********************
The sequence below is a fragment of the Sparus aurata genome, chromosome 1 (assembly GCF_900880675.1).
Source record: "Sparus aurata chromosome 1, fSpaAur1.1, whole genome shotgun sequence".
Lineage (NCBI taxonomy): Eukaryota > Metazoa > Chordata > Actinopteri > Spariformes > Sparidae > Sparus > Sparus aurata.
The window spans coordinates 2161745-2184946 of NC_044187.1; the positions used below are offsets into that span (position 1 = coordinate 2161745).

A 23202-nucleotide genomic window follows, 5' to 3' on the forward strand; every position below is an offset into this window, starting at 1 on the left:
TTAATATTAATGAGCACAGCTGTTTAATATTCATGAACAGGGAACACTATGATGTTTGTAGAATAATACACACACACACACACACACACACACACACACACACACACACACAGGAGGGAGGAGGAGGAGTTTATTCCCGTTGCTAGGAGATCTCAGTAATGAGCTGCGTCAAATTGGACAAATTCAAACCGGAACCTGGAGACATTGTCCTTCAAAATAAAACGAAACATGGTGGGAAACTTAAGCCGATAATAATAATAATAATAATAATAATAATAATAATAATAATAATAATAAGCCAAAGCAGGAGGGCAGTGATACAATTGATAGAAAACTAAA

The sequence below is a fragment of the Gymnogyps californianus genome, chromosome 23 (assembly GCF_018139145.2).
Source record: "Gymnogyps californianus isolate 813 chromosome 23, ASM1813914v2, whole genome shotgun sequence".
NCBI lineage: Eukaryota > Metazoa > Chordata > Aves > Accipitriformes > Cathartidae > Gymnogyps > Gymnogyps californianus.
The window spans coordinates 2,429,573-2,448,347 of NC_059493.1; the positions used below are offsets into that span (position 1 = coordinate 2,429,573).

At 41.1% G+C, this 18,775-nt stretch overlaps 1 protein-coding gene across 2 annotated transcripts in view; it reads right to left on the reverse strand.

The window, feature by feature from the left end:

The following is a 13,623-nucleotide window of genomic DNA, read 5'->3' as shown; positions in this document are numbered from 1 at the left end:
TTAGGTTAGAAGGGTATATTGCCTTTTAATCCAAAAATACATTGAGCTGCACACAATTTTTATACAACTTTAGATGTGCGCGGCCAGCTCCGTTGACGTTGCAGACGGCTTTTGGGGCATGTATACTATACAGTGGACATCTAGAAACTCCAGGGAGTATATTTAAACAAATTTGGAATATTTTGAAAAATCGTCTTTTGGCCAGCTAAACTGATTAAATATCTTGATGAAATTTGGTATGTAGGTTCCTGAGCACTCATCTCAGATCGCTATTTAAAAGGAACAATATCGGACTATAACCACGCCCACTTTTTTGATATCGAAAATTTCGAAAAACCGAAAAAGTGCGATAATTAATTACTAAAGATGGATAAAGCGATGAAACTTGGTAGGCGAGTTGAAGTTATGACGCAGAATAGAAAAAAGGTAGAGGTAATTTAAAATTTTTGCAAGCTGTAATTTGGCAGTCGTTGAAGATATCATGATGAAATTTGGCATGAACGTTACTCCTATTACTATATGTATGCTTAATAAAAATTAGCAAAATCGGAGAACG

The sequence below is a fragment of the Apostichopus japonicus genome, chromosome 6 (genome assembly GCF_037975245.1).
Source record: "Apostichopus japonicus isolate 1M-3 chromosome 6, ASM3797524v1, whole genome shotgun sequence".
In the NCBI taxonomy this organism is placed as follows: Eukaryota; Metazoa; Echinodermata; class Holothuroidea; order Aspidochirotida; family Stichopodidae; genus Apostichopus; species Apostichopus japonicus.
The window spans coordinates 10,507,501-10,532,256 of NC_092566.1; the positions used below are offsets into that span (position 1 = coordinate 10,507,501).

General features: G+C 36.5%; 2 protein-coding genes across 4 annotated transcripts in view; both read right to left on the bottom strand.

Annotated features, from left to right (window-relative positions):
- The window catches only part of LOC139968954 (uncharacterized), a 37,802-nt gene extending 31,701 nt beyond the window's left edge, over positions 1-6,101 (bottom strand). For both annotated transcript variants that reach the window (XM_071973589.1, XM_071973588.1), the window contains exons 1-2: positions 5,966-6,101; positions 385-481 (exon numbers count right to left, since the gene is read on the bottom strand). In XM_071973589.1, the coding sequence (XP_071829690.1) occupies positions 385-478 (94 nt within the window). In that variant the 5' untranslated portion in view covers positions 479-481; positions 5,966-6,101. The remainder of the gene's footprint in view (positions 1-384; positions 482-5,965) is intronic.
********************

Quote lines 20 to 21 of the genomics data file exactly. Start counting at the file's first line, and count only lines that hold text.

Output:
Annotated features, from left to right (window-relative positions):
- The window catches only part of LOC139968954 (uncharacterized), a 37,802-nt gene extending 31,701 nt beyond the window's left edge, over positions 1-6,101 (bottom strand). For both annotated transcript variants that reach the window (XM_071973589.1, XM_071973588.1), the window contains exons 1-2: positions 5,966-6,101; positions 385-481 (exon numbers count right to left, since the gene is read on the bottom strand). In XM_071973589.1, the coding sequence (XP_071829690.1) occupies positions 385-478 (94 nt within the window). In that variant the 5' untranslated portion in view covers positions 479-481; positions 5,966-6,101. The remainder of the gene's footprint in view (positions 1-384; positions 482-5,965) is intronic.